A critique of Deepak Chopra

Last night I listened to an online talk organised by the Chopra Centre promoting his upcoming course with Eckhart Tolle called Beautiful Chaos — How to Find Meaning in a Messy World. I did so out of my innate/evolved curiosity to see if they had any new insights to contribute to complement those I had already heard from them in the past.

I have to say that when I read Eckhart Tolle’s “Power of Now” some years back now as I was first embarking on spiritual exploration, I found it illuminating and recommended it to friends who were struggling with their lives and particularly with their monkey minds. Listening to him speaking on his You Tube videos I find him soothing and in yesterday’s talk he sounded his usual humorous, wise and, indeed, caring self.

Deepak, on the other hand, I find has become rather formulaic. I respect his pioneering approach to integral thinking, though I find Ken Wilbur has gone much deeper in developing a coherent framework to sustain the mix of hard and soft elements (to put it simply) in integral philosophy. But I can’t help feeling that what Deepak is offering is the same-old of yesteryear and that he is rather lazily peddling a package of well-worn spiritual remedies which, despite token references to the impact of the internet and social media or to widely known developments in scientific discovery to show he is “up to date”, are no longer at the cutting edge of human consciousness.

What struck me most was the contradictory interplay between the form and content of what was being promoted. Now I ‘m a bit of a sucker for paradox and could even go the extreme of describing myself as a paradox junkie. But what was being presented here seemed to me unsustainable. Let me explain:

The premise of the Beautiful Chaos argument is that our life struggle (and the interviewer was at pains in her introduction to emphasise that life is a struggle — like it or lump it!) is given to us as a challenge to transcend and thus to evolve spiritually. The solution therefore (in synthesis) is to embrace that struggle and then all will be light and life will be lighter and the superhuman you will flourish and conquer the universe. Simples! You will have got your money’s worth and transformed your life just by flicking a switch in your mind to view the struggle, which they insist from the start life is, as something “good” rather than as something “bad”. That seems to be what they are promising.

Which is fine except, I think to myself, if struggle is there to spur you on in your spiritual development and you cease to struggle against the struggle because you accept it as a help rather than a hindrance, then that spur is gone and your personal evolution grinds to a halt. Know what I mean? And that’s what I think has happened to Deepak’s formula. He has come up with a neat little package that can be delivered as if from a production line as a solution to the consumer’s ills and it is ironically being marketed in the same way as any placebo in life, whether it’s a tropical beach holiday, a beauty product a fast car or a Martini on-the-rocks.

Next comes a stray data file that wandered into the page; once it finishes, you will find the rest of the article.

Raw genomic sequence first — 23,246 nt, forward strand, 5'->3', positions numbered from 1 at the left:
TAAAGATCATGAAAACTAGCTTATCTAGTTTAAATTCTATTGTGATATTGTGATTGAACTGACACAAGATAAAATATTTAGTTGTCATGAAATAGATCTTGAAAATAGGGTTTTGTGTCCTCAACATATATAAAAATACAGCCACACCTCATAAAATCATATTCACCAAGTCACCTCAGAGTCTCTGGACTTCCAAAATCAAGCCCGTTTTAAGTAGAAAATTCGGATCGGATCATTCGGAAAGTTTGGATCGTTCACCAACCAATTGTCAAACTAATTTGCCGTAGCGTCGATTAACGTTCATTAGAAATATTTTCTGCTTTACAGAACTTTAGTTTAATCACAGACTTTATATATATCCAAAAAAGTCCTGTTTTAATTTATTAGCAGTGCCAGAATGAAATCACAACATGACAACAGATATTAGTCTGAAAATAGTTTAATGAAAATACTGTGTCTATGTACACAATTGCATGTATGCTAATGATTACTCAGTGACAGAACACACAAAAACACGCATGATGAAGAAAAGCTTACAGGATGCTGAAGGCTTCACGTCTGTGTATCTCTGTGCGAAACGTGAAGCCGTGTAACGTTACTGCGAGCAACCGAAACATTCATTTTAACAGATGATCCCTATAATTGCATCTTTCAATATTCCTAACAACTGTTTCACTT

I have to say that this impression was in no small way prompted by the presenter/interviewer who seemed to be speaking from a script rather than the heart (even when she was being — as it struck me- sycophantic) and by the selling techniques of offering a deep discount if you signed up to the course by midnight that would make it accessible to “nearly all” (why the nearly?), plus this valuable bonus, plus that other bonus plus… (I’d been totally put off by that stage).

Now, I have no doubt that the Chopra Centre devotes the income it derives from its various commercial activities to a whole lot of worthy causes, but I can’t help thinking that Mr Chopra has fallen into the same habits as other gurus of offering an easy commercialised answer to spiritual quest and of concentrating on marketing himself to as many followers as possible rather than pushing the frontiers of enlightenment to a higher level. In other words, I think he needs a bit more struggle in his life — to set himself a few more challenges.

I also can’t help thinking that, if I were Eckhart Tolle, I would feel slightly embarrassed at being associated with the enterprise, however valuable the power of his message.